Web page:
Lyon, one of France's most important cities, is famous for its architecture, history, food and wine, and superb museums. It's also a convenient gateway to the Alps and the south of France. But when is the best time of year to visit the old Gallo-Roman city? Most would agree that the best time to visit Lyon is from late spring to mid-autumn, when activities such as outdoor dining, vineyard tours, and numerous festivals are at their peak.
However, the year-end is also an excellent time to go, as the city comes alive with festive decorations and holiday events. Keep reading to decide what time of year might be best for you.
The Weather in Lyon
Lyon has a humid subtropical climate that borders on oceanic, due to relatively warm average temperatures. Summers are often hot, with frequent storms and heat waves, while winters are typically cold and dry. Summers see high temps of around 81 F (27 C) and lows of approximately 61 F (16 C). The winters, while milder than in some French regions, can nevertheless bring temperatures hovering near or even slightly below freezing. Annual high temperatures in winter are around 44 F (6.5 C), and lows a brisk 34 F (1 C). Springtime is generally warm, with increasingly balmy and sunny conditions starting in May.
Peak Season in Lyon
Late spring through early fall are peak season in Lyon, drawing the greatest number of visitors. The late spring brings longer, often sunny days ideal for outdoor meals, sightseeing, and day trips, while summer is popular for outdoor concerts and festivals. Autumn, however, is the ideal season for wine tasting in nearby vineyards. During high season, especially summer, fares for flights and hotel room rates are generally at their highest. If you plan to visit France during these popular months, make sure to book your trip well in advance.
Traveling in Off-Season
Visiting Lyon during off-season (roughly November through early April) offers a few benefits, including quieter conditions and fewer crowds; less expensive airfare, train tickets, and hotel room rates; and an opportunity to get to know the city from a more local point of view. But going outside of peak months can also have significant downsides: shorter days and often cold conditions, fewer available tours, and a city that's generally a bit less accommodating to tourists. If you do decide to visit during the off-season, make sure that the attractions, restaurants, and guided tours you're interested in will be open or operating.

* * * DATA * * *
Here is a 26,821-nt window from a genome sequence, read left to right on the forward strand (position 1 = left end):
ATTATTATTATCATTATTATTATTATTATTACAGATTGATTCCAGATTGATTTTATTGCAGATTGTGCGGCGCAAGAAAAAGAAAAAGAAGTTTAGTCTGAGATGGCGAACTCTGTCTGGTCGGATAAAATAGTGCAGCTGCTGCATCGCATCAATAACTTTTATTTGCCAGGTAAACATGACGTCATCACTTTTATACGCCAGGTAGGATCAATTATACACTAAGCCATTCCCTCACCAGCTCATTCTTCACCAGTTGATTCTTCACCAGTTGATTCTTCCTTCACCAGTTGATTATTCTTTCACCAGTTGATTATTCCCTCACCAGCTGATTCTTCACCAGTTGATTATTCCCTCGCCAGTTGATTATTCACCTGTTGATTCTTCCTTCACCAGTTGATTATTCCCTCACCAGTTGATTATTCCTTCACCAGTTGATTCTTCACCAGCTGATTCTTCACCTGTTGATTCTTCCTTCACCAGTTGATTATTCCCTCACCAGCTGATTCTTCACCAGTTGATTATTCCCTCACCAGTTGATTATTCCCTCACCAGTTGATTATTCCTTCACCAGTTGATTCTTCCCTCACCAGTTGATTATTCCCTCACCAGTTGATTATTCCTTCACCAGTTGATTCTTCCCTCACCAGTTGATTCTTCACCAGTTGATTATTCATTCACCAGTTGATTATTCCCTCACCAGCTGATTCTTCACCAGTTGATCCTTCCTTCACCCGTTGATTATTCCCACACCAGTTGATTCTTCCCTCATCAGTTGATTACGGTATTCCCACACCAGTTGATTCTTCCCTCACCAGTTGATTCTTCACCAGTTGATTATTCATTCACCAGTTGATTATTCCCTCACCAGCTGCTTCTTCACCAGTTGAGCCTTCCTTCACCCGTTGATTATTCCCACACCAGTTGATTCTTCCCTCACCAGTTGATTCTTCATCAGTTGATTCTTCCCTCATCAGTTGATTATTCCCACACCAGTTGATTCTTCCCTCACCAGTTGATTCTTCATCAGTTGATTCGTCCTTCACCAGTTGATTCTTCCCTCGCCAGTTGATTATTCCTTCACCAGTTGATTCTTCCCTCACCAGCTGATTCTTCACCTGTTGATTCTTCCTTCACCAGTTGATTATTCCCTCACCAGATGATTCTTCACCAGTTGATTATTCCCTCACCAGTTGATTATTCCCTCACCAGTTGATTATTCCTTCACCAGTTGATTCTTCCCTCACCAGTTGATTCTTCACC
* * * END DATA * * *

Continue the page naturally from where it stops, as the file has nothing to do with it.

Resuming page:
Spring in Lyon isn't as oversubscribed by tourists as Paris is, but it has many of the same charms as the capital does: lush blooms and greenery; warmer conditions ideal for strolls, picnics, or day trips; farmers' markets overflowing with fresh produce; and longer days. Take long walks along the Rhône and Saône rivers, and admire the spring blossoms at Lyon's Botanical Gardens. Wander through Lyon's best brocantes (antique markets), and enjoy coffee on a terrace overlooking Place des Terreaux.
Event to Check Out:
- Le Printemps des Docks trade show is a trendy design event featuring houseware, jewelry, clothing, artisanal foods, and more.
Summer can be idyllic in Lyon—especially after sunset, when the river quays, illuminated bridges, and winding streets really come alive. Stage a picnic at a park or on the banks of the Saône river, and head to the viewing platform outside Fourvière Basilica for stunning sunset panoramas over the city. Enjoy alfresco dinners on city terraces, take in live music, and join summer street parties such as Lyon Pride. The long days and nights seem (blissfully) endless in summer.
Events to Check Out:
- On June 21, the Fête de la Musique brings free musical performances to the streets of Lyon for a long night of celebration.
- Lyon Pride (Fierté) is a week-long festivity that takes place every June; complete with street parties and a parade (Marche des Fiertés), it is the second largest gay pride festival in France.
- The Nuits de Fourvière festival, held in the city's Roman amphitheaters, feature live music, theatre, and dance in late June and July.
Fall in Lyon is crisp and inspiring. The summer crowds start to really thin out by late October, and a cozy yet stimulating vibe takes hold. Temperatures drop and the air is chillier, but sunny days are common. Book a table on a stunning rooftop terrace, explore the city's most interesting neighborhoods, see fall foliage at the beautiful Parc de la Tete d'Or, and take a guided tour of nearby vineyards and wineries.
Event to Check Out:
- The third week of November marks the celebration of Beaujolais Nouveau wines, and many wine bars and wineries in the region hold special tasting events to mark the occasion.
A winter trip to Lyon can be memorable and relaxing. Enjoy a hearty lunch at one of the city's intimate, traditional restaurants, known as bouchons, and wander around the stalls at the world-famous covered market, Les Halles Paul Bocuse. Bundle up and amble through Old Lyon, and take advantage of cozy seasonal events such as holiday decorations and markets. The city's many interesting museums offer a good way to escape the cold. Finally, consider a day trip to nearby Alpine towns such as Annecy for a fairytale winter getaway, often complete with snow.
Events to Check Out:
- From around late November, the city's main Christmas market (Marché de Noël) takes over the enormous Place Carnot square in the city center, with some 140 booths peddling holiday gifts, mulled wine, crêpes, toys, decorations, and more.
- On December 8, check out the Fête des Lumières (Festival of Lights), a Lyonnais event that sees numerous buildings around the city taken over by illuminations and light shows. It's also traditional for residents to place votive candles in their windows, to mesmerizing and memorable effect.